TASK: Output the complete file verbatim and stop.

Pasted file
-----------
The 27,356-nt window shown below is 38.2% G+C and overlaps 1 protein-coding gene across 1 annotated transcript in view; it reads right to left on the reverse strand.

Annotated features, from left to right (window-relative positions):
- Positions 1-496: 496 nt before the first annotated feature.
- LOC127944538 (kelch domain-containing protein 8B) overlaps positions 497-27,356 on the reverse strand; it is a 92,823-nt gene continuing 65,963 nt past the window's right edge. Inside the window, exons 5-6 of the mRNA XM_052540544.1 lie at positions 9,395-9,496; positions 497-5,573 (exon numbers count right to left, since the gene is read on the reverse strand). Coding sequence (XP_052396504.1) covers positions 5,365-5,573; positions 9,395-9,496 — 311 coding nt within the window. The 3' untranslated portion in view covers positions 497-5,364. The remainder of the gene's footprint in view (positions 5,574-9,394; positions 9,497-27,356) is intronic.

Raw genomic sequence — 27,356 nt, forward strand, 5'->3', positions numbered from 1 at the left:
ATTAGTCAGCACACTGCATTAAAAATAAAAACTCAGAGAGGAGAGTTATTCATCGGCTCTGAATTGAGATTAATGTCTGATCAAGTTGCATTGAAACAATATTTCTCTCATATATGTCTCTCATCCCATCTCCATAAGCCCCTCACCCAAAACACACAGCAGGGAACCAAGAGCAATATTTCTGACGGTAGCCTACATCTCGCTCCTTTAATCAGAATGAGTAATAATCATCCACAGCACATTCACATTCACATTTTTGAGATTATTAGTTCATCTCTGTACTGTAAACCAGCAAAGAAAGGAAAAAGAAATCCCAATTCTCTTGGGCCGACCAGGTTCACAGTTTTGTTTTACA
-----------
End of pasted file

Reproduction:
The 27,356-nt window shown below is 38.2% G+C and overlaps 1 protein-coding gene across 1 annotated transcript in view; it reads right to left on the reverse strand.

Annotated features, from left to right (window-relative positions):
- Positions 1-496: 496 nt before the first annotated feature.
- LOC127944538 (kelch domain-containing protein 8B) overlaps positions 497-27,356 on the reverse strand; it is a 92,823-nt gene continuing 65,963 nt past the window's right edge. Inside the window, exons 5-6 of the mRNA XM_052540544.1 lie at positions 9,395-9,496; positions 497-5,573 (exon numbers count right to left, since the gene is read on the reverse strand). Coding sequence (XP_052396504.1) covers positions 5,365-5,573; positions 9,395-9,496 — 311 coding nt within the window. The 3' untranslated portion in view covers positions 497-5,364. The remainder of the gene's footprint in view (positions 5,574-9,394; positions 9,497-27,356) is intronic.

Raw genomic sequence — 27,356 nt, forward strand, 5'->3', positions numbered from 1 at the left:
ATTAGTCAGCACACTGCATTAAAAATAAAAACTCAGAGAGGAGAGTTATTCATCGGCTCTGAATTGAGATTAATGTCTGATCAAGTTGCATTGAAACAATATTTCTCTCATATATGTCTCTCATCCCATCTCCATAAGCCCCTCACCCAAAACACACAGCAGGGAACCAAGAGCAATATTTCTGACGGTAGCCTACATCTCGCTCCTTTAATCAGAATGAGTAATAATCATCCACAGCACATTCACATTCACATTTTTGAGATTATTAGTTCATCTCTGTACTGTAAACCAGCAAAGAAAGGAAAAAGAAATCCCAATTCTCTTGGGCCGACCAGGTTCACAGTTTTGTTTTACA